In the United States, Graduations are used in schools below University level such as: high-school, middle school, and even kindergarten and preschools, in addition to the university level.
The American Council on Education (ACE) is the authority on academic dress, and has developed an academic ceremony guide that is general followed by most institutions of higher learning. Square caps with tassels, known as a mortar board and gowns known as robes are worn. During the ceremony, a separate hood is also traditional for higher education.
In some regions of the United States, it is common for the family of the graduate to throw a graduation party, wherein photos, awards, and trinkets of the graduate throughout their education are displayed and cards and gifts are also given to the graduate.
In Japan, singing is a large part in the Japanese school curriculum and is also a big part of graduation. The first song is Japan’s National Anthem, followed by the city song and the school song. The lower class sings to the graduating class during the ceremony, and then everyone sings together.
In the Philippines, graduation ceremonies are held at the end of March, or in some cases, the beginning of April every year. Filipinos take part in a graduation ceremony ever time they complete an education level. Dress varies based on the education levels, however all graduates usually wear corsages pinned on the left lapel or breast of their clothing.
In the United Kingdom, unlike the U.S., students do not usually “graduate” from school below university level. Many universities begin with a procession and have a traditional ceremony delivering diplomas one by one across the stage, followed by a speech. Some of the older universities may hold their ceremony in Latin, even though few students understand the language.
In Russia, the graduation is called “The last bell.” The girls all wear black dresses with white aprons as an homage to their school uniforms. Sashes are also worm. All of the graduating students line up in front of the school and then leave to celebrate.
In Sweden, students and families meet for breakfast and a champagne toast. They put on white sea captain hats and sashes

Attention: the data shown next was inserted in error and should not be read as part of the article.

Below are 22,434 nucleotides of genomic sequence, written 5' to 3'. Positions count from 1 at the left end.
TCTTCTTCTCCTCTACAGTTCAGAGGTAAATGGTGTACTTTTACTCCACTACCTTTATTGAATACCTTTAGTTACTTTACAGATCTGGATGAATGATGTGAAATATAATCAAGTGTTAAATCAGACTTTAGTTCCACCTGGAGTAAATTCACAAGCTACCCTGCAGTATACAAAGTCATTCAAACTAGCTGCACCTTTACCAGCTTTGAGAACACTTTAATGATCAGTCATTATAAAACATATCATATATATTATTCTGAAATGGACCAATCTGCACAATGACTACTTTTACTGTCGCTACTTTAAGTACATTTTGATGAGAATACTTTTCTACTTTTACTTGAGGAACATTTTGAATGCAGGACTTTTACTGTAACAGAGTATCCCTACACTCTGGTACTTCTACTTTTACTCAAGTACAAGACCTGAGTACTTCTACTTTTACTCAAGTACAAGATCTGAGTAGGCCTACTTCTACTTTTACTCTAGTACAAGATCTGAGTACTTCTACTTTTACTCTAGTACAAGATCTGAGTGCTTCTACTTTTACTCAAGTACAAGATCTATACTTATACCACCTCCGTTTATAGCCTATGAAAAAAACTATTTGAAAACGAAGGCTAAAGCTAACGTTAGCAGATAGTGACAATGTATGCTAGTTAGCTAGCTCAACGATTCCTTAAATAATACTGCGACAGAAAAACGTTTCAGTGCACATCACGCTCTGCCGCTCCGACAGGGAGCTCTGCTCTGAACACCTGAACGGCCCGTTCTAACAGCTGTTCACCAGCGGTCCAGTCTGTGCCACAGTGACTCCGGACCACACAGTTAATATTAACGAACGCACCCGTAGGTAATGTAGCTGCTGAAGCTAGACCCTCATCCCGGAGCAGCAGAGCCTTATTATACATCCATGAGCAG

that will be covered with notes and well wishes by the end of the day. Students will meet at the school and start chanting and singing as seniors exit the building. As a group, they sing their way down the street as a mob of families hold signs with giant (sometimes embarrassing) photos of everyone’s childhood faces. Students then climb into their respective homemade parade floats and ride around town all day, celebrating and singing.
In Hong Kong, high school is called secondary school. After five years of secondary school, all students have to take a final exam. If the students pass the exam, they can go on for two more years and then celebrate graduation. If the students don’t pass, however, they can’t continue school and graduation is celebrated with the older students who are graduating after their seventh year of secondary school. School uniforms are worn during the ceremony.
In Norway, there is not much of a ceremony arranged for students. They celebrate more on their own. The seniors are given the week of May 17th (Norway’s Independence Day) off to celebrate on their own. However, the celebration goes on for up to three months. On May 16th, most graduates stay up all night preparing for the next day. At some time in the morning, the whole class wakes their teachers with their car horns. Over the years, the teachers have learned to prepare for this event, so some wait up for the students and meet them with breakfast and beverages, while other teachers just leave town or leave traps for the seniors to step in. There is no graduation ceremony in Norway, and it is not a family thing. Diplomas are handed out to the seniors in an assembly on the last day of school. However, graduation is still a very big time for the students because they are allowed to do things that are usually not permitted. This includes many illegal activities that cannot be charged as a crime by the police.